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This should be a sticky! Great points, and I have the same philosophy when placing an order. It will get here when it get's here, as long as it's not damaged.... Most of these vendors work hard for the very little profit they make if any.
 

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Having unreal expectations on when items will ship/delivered is a big problem....

However when some companies guarantee shipments/deliveries within a certain timeframe and know all the logistics involved in pulling that off and do not deliver..... that's a big problem as well.

Unfortunately this will always be an issue with some customers and some companies expecting and promising too much.
 

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We live in an immediate society, computers and microwaves aren't even fast enough. But ja, people need to get their expectations in order a little. I've seen dudes jump in on a group buy for a bumper from a lone fabricator and expect to have their bumper in under 3 weeks. They weren't anywhere close to the top of the list either. Then they jump on their forum and beat the hell out of the company.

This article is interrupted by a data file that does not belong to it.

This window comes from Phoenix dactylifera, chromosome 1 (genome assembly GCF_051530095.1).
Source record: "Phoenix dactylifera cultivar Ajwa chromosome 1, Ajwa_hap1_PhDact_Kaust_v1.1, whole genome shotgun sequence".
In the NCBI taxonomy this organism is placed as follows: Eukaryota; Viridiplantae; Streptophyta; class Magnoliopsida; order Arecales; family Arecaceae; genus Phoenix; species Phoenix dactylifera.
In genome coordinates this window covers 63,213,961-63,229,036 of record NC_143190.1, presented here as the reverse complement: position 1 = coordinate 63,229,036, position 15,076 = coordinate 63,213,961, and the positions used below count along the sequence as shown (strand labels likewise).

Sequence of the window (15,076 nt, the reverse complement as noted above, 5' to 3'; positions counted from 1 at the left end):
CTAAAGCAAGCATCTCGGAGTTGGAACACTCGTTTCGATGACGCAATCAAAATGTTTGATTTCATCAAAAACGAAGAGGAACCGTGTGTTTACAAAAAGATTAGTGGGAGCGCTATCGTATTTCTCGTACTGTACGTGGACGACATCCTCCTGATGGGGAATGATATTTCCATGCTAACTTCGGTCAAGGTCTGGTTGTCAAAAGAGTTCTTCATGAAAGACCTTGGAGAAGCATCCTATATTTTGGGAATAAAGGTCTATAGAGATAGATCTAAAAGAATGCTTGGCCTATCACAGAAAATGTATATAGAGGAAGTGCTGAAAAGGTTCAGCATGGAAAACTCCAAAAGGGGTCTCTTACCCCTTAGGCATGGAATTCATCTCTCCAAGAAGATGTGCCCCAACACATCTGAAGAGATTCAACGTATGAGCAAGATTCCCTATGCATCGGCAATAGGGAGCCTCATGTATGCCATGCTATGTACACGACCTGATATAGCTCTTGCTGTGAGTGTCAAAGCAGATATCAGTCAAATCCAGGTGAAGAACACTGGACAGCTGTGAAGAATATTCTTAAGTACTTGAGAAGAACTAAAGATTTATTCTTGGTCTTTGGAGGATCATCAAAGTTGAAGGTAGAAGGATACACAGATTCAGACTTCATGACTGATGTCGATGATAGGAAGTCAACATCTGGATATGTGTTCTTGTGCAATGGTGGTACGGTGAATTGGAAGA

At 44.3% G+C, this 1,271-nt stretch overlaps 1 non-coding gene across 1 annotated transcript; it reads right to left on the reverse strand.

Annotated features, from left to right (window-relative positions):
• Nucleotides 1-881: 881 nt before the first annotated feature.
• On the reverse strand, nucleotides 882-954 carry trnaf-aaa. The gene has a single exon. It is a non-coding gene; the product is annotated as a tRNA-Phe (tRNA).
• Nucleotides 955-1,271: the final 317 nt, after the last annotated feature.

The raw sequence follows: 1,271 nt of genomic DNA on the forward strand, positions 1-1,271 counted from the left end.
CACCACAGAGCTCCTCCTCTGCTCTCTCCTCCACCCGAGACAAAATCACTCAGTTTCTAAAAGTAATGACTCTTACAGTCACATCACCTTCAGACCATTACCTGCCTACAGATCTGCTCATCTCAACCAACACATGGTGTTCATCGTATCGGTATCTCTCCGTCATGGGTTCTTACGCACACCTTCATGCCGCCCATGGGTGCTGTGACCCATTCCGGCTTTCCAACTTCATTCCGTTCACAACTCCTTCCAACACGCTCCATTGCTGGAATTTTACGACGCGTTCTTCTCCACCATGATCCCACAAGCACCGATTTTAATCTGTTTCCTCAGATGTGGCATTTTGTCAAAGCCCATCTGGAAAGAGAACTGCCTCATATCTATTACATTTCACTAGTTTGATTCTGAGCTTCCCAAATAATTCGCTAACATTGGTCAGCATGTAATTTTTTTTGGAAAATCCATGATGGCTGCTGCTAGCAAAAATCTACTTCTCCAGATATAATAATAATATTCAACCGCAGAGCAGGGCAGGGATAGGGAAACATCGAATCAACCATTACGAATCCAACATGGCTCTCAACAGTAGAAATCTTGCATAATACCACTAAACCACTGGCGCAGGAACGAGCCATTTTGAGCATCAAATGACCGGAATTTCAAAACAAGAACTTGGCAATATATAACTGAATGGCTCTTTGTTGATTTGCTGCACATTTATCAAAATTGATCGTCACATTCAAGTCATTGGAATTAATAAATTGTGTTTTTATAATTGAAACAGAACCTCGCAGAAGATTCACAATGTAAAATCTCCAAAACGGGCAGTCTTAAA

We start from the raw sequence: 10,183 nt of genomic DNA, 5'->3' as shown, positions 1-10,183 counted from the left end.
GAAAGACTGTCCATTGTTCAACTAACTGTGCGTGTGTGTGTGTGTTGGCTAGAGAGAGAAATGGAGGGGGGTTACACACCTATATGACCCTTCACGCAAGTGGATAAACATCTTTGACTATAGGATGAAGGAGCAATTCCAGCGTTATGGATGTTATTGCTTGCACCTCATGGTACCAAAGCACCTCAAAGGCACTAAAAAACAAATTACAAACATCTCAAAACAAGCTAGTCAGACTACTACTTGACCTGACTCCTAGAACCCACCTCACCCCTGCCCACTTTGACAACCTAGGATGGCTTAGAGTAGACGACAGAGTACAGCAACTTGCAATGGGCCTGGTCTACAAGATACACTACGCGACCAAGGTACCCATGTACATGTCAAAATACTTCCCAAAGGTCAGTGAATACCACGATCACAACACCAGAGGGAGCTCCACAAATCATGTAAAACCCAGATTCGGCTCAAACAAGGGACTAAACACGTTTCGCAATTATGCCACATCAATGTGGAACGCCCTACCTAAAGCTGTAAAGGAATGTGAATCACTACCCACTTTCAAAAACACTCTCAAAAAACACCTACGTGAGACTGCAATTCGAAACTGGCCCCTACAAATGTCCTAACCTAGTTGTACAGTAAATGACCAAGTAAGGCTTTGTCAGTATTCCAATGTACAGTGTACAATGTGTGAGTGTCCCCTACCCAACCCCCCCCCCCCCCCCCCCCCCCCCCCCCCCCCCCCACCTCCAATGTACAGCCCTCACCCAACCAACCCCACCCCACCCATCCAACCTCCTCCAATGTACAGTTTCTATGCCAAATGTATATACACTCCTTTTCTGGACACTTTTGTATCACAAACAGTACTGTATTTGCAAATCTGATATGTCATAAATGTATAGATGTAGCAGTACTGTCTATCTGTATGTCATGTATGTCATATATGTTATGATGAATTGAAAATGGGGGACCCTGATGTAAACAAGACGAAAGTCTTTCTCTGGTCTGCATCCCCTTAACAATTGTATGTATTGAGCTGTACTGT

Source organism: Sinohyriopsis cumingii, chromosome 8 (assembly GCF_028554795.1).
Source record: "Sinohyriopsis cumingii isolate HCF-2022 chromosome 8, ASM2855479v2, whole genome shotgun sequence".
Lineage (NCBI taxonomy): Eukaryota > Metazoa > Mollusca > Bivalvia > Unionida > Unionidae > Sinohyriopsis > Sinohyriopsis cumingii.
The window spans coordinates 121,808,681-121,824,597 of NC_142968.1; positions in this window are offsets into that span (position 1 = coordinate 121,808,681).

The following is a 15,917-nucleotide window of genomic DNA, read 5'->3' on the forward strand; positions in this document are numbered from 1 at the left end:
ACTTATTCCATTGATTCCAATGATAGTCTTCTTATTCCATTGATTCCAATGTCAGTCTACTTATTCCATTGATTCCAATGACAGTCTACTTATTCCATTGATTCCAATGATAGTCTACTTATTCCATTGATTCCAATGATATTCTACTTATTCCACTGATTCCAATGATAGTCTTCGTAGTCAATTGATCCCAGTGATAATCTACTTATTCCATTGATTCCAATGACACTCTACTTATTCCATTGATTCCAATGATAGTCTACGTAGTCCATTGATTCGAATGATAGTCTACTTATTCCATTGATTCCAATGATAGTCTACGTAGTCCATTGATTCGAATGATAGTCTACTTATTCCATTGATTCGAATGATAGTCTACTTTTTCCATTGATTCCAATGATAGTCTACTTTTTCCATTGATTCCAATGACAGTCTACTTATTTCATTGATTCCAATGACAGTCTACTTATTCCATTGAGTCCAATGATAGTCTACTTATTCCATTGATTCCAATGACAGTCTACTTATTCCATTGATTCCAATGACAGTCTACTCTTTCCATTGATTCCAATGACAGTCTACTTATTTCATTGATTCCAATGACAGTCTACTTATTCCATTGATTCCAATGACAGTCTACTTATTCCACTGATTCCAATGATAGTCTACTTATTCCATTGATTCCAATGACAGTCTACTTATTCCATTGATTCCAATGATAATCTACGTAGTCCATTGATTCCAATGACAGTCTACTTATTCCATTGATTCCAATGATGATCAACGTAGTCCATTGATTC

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Coonasian
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Yeah, I feel bad. I'm going to call RROR back up and reinstate my order that was supposedly shipping every Friday for three weeks. I called every week, nothing from them, now I feel terrible! :thefinger:
 

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Funny this popped up today under "New Posts."

Customers don't need retraining. Vendors need the retraining IMO. (Not all, there are a few gold
nuggets out there).

Customers should be given an approximate delivery time, give or take a few days either way. Group buy advertisements should indicate the approximate ship date. If an order cannot make this shipping date the customer should be notified in a timely manner.

When ordering custom fabricated parts the fabrication time should be listed on the website. It is the fabricators responsibility to ensure his/her business is ran efficiently and projects are completed within their predefined timeline. If anything the fabricator should overcompensate the fabrication time for the item and adjust it as necessary on website based on previous, current and future business.